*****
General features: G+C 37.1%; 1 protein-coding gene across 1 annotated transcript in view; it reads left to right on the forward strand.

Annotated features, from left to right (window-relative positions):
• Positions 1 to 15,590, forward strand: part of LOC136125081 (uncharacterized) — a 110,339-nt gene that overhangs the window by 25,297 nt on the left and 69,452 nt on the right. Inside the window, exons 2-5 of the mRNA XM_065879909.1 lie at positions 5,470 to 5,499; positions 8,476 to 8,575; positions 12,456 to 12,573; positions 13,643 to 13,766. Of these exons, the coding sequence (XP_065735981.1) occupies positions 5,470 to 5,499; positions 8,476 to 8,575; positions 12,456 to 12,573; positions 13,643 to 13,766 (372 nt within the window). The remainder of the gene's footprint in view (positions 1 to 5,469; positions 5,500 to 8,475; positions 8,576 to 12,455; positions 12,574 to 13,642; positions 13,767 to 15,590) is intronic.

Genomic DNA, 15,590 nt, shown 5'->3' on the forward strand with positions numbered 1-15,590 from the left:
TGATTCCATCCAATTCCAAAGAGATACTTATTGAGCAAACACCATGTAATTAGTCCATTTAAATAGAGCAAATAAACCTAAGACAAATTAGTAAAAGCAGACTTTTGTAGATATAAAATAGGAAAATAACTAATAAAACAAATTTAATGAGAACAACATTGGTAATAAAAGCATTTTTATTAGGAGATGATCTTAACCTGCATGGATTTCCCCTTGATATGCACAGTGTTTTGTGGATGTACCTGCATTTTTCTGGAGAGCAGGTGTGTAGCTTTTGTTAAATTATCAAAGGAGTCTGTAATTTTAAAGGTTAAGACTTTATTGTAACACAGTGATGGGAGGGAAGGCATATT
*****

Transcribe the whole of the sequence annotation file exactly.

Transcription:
General features: G+C 37.1%; 1 protein-coding gene across 1 annotated transcript in view; it reads left to right on the forward strand.

Annotated features, from left to right (window-relative positions):
• Positions 1 to 15,590, forward strand: part of LOC136125081 (uncharacterized) — a 110,339-nt gene that overhangs the window by 25,297 nt on the left and 69,452 nt on the right. Inside the window, exons 2-5 of the mRNA XM_065879909.1 lie at positions 5,470 to 5,499; positions 8,476 to 8,575; positions 12,456 to 12,573; positions 13,643 to 13,766. Of these exons, the coding sequence (XP_065735981.1) occupies positions 5,470 to 5,499; positions 8,476 to 8,575; positions 12,456 to 12,573; positions 13,643 to 13,766 (372 nt within the window). The remainder of the gene's footprint in view (positions 1 to 5,469; positions 5,500 to 8,475; positions 8,576 to 12,455; positions 12,574 to 13,642; positions 13,767 to 15,590) is intronic.

Genomic DNA, 15,590 nt, shown 5'->3' on the forward strand with positions numbered 1-15,590 from the left:
TGATTCCATCCAATTCCAAAGAGATACTTATTGAGCAAACACCATGTAATTAGTCCATTTAAATAGAGCAAATAAACCTAAGACAAATTAGTAAAAGCAGACTTTTGTAGATATAAAATAGGAAAATAACTAATAAAACAAATTTAATGAGAACAACATTGGTAATAAAAGCATTTTTATTAGGAGATGATCTTAACCTGCATGGATTTCCCCTTGATATGCACAGTGTTTTGTGGATGTACCTGCATTTTTCTGGAGAGCAGGTGTGTAGCTTTTGTTAAATTATCAAAGGAGTCTGTAATTTTAAAGGTTAAGACTTTATTGTAACACAGTGATGGGAGGGAAGGCATATT